Some GOP officials are questioning who counts as Black, with the question finding its way back before the Supreme Court again.
The question is “ensnared in a major legal battle over the Voting Rights Act that could further gut the landmark law and make it harder to protect the political power of voters of color,” NPR wrote.
The legal issue is playing out over new maps of congressional voting districts brought on by Republican-led legislatures in Alabama and Louisiana following the 2020 census, with the fate of the maps resting on how the Supreme Court rules first in the case out of Alabama — Merrill v. Milligan, which was heard in the high court this month. The case may set a precedent for lawsuits involving Section 2 of the Voting Rights Act.
In both cases, lower courts have determined that the maps were drawn in a way that likely weakens Black voters’ strength at the polls, which as a result, would violate the Voting Rights Act by giving a minority group, as written out in Section 2, “less opportunity than other members of the electorate to participate in the political process and to elect representatives of their choice.”
GOP state officials have argued against the analyses used, partly by questioning a definition of Blackness that has been the standard in cases focused on the voting power of Black people.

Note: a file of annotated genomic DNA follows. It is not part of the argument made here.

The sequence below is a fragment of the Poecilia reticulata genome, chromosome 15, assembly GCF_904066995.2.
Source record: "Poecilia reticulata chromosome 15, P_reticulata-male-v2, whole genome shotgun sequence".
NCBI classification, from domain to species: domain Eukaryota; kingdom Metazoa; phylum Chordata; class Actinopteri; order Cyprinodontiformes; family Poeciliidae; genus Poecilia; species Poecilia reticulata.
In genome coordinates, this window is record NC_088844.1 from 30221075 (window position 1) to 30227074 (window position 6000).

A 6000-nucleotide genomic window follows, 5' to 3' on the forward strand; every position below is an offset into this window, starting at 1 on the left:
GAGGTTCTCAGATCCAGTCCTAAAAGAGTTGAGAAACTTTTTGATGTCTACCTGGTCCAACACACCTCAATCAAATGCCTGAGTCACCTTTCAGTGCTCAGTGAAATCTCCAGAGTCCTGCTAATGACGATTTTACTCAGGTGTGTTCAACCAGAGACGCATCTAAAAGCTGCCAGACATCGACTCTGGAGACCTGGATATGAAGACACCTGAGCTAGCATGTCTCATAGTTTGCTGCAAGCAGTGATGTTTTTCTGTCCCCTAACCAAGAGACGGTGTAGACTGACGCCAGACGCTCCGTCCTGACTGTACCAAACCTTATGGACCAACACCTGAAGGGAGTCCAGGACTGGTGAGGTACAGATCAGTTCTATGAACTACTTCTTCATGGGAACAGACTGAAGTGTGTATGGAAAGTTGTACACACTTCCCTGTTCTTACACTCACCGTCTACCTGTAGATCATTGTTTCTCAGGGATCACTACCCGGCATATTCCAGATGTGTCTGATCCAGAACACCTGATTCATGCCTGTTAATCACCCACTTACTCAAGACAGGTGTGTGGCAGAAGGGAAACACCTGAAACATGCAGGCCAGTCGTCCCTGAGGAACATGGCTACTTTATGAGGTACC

A 2003 Supreme Court ruling defined “Black” by including every person who identifies as Black on census forms — including those who check off the boxes for Black and any other racial or ethnic category such as white, Asian and Hispanic, or Latino, which the federal government considers to be an ethnicity that can be of any race.
Republican state officials, however, seek to narrow definitions of Blackness that do not include people who also identify with another minority group.
GOP officials in Alabama argued in lower court filings that limiting the definition to people who mark just the “Black” box and do not identify as Latino for the census would be “most defensible.” however, they did not submit support for their stance.
Officials in the Louisiana case — Ardoin v. Robinson —argue that the definition is only to include people who check off either just the “Black” box or both “Black” and “White” and do not identify as Latino.
Alabama officials have since dropped their efforts to redefine Blackness.
But Louisiana and its Republican secretary of state, Kyle Ardoin, have asked the highest court to rule with a final word on which definition should be used in Section 2 cases.